Once you’ve made the life-enhancing decision to buy a portable power station, how do you figure out which model/size is the right fit for your needs? How do you find the perfect combination of cost-efficiency, capacity and longevity?
Usually measured in watt-hours (Wh), this value is used to indicate the total amount of energy a battery can store. Knowing the watt-hour rating of your portable power station is important to help you choose one that can handle your power needs. Consider how much power you need. Look for a portable power station with a high watt-hour rating.
Consider the types of devices you will be charging and their power requirements. Look for a portable power station with multiple USB ports and AC outlets, and check the wattage of the AC outlets to ensure they can handle your devices.
If you plan to take your portable power station on the go, consider its size and weight. Look for a compact and lightweight model that is easy to carry.
Look for a portable power station that is built to last. Consider factors such as the type of battery used, the materials used in construction, and whether it has any additional features like water resistance.
Look for a reputable brand with good customer reviews. This can give you an idea of the quality of the product and the level of support you can expect if you encounter any issues.
The number of times a battery can be charged and discharged before its capacity begins to drop below acceptable performance levels.
A key component for solar generators is solar panel charging. When choosing solar panels for a solar generator, it's important to consider the following factors:
The wattage of the solar panels will determine how much power they can produce. Make sure to choose panels that can produce enough wattage to meet your needs.
The size of the solar panels will determine how much space you have available for them. Consider the size of your solar generator and the amount of space you have available.
Solar panels should be able to withstand harsh weather conditions, such as high winds and heavy snow. Look for panels that are built with durable materials and have a good warranty.
Solar panels can vary in cost, so it's important to find a balance between cost and quality. Determine your budget and look for panels that offer the best value for your money.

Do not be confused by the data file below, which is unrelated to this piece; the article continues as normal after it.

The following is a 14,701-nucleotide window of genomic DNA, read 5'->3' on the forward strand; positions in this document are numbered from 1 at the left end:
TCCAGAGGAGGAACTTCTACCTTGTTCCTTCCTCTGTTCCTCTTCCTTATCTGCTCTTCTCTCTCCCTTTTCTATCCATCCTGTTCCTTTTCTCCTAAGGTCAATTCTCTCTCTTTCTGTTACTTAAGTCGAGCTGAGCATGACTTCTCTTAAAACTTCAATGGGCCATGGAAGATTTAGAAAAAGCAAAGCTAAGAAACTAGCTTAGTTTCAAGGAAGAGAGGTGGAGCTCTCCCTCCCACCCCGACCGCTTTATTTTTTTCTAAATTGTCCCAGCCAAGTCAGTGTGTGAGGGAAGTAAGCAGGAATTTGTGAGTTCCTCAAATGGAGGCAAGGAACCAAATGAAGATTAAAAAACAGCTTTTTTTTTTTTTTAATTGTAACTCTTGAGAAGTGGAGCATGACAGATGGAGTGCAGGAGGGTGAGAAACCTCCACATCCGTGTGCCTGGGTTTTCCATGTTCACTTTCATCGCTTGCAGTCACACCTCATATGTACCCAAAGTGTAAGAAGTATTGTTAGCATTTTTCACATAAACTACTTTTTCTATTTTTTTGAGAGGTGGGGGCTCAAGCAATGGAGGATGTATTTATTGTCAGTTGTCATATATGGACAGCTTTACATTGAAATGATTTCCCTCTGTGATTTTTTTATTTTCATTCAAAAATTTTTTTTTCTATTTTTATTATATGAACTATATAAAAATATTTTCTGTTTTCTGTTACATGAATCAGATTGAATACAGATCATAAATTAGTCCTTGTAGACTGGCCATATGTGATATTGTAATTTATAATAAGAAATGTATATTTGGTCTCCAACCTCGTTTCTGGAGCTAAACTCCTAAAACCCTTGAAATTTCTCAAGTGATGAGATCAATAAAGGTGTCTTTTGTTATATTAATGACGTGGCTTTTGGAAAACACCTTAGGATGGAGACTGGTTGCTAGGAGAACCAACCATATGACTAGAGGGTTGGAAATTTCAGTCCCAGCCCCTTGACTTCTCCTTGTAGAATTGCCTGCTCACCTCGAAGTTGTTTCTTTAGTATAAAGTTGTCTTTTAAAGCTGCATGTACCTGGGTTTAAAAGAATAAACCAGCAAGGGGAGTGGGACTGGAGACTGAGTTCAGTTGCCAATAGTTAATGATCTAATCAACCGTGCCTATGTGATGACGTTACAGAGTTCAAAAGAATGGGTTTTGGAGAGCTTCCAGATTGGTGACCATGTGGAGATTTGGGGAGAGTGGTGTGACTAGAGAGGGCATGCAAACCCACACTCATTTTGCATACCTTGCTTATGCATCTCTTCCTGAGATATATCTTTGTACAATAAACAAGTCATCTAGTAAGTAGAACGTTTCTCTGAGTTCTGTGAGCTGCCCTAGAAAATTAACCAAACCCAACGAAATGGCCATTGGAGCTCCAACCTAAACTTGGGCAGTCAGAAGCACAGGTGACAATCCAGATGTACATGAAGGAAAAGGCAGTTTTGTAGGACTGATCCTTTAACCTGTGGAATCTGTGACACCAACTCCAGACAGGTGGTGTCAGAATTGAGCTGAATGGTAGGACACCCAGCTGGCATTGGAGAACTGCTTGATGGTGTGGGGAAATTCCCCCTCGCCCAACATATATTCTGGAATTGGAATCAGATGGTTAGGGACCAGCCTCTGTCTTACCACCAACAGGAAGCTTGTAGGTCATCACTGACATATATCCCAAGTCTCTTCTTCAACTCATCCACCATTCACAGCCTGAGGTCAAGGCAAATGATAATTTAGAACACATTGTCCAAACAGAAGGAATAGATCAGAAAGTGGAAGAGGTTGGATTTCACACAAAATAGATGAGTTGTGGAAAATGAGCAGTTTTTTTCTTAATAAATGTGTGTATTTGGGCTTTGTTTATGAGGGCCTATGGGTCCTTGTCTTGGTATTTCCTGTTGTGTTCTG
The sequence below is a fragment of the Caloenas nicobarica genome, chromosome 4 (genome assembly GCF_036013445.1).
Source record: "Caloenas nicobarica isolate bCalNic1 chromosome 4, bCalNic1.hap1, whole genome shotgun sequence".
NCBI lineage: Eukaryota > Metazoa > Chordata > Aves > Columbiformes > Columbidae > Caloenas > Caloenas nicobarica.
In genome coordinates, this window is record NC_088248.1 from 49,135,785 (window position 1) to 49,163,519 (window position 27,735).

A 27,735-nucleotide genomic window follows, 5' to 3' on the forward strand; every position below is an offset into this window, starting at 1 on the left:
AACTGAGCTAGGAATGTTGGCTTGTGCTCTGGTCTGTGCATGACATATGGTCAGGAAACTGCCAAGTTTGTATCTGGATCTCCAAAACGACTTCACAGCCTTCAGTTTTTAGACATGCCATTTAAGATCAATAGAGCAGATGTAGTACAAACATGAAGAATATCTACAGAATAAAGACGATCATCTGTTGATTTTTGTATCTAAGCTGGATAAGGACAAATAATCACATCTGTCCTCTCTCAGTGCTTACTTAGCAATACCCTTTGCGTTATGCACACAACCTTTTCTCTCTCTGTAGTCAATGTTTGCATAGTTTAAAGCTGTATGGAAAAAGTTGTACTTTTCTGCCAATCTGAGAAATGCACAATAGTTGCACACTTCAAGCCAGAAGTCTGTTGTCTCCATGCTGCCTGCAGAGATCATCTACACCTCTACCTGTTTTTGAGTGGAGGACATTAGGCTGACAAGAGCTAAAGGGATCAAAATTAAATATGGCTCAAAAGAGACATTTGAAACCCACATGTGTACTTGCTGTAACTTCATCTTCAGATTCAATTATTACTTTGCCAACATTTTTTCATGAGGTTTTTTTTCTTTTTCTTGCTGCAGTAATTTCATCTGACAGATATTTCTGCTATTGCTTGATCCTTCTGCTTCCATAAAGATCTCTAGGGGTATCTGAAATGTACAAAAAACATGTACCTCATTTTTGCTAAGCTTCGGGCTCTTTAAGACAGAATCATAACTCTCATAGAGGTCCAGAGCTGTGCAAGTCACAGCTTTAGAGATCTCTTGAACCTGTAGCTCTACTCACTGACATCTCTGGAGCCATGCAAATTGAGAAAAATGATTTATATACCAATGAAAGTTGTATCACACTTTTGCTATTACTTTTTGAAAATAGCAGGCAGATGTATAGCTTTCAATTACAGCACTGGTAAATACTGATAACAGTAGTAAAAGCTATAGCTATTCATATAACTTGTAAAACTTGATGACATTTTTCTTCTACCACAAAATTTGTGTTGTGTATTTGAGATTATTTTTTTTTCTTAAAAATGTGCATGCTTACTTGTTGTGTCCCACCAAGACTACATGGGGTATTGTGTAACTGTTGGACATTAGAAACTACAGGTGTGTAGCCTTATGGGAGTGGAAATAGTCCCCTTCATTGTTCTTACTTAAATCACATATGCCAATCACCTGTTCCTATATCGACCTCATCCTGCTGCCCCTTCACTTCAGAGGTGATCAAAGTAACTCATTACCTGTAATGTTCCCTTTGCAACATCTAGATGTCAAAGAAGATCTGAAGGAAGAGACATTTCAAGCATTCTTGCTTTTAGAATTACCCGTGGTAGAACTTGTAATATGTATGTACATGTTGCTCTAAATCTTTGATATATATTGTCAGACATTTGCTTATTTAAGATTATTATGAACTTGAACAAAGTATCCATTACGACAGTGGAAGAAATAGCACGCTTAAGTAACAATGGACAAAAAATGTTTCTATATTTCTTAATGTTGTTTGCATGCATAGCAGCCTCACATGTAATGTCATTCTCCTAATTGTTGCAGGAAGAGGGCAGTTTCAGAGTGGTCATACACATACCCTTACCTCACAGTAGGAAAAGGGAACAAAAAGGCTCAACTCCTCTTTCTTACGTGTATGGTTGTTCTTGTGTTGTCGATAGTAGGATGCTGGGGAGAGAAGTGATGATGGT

Overall, it's important to do your research and carefully consider your needs when choosing solar panels for your solar generator.
To estimate how much power you’ll need each time you use your power station, make a list of the devices/tools/appliances you expect to run each time – along with their wattages. If your usage needs might vary, calculate for the highest energy load you might have at any one time.
(Some of your devices will have their wattage information easily accessible – others will require a little detective work. The product pages for your devices/tools/appliances, and resources like the Appliance Energy Calculator from the US Department of Energy, are a great place to start.)
The next step is to multiply the wattage required by each of your devices with the estimated number of hours you expect it to be pulling power from your power station. Adding all of the estimated wattage totals from your list will give you an idea of what kind of capacity you’re looking for in a power station.
Watts Required x Estimate Hours Expected = Total Expected Capacity
THERE’S NO ONE-SIZE-FITS-ALL
Even if your current capacity needs are relatively modest but fairly frequent, you might still decide to choose a higher-capacity model because its cycle life will be longer. For example, if you use only 10% of your power station’s capacity each time, then you have roughly 10 uses for each cycle. However, if your battery has a lower capacity, and you use most of that capacity each time, then the battery cycle life will be used up more quickly.
If your goal is to extend the total amount of time before replacement, and given two devices with similar cycle life, you may want to lean towards the device with a capacity that exceeds your needs for each use. If, however, your usage will be infrequent and calendar fade is more of a threat than using up your capacity, a lower-capacity model might be a better fit.
There’s no one-size-fits-all solution. But when you’re trying to figure out the best power station for your needs, take a good hard look at your total capacity requirements for each use, how often you plan to use portable power, and the projected battery cycle life of the models you’re considering. Armed with that information, you can make the most informed choice possible – and begin to take advantage of the many benefits of having an efficient, portable, eco-friendly, “off the grid” power source.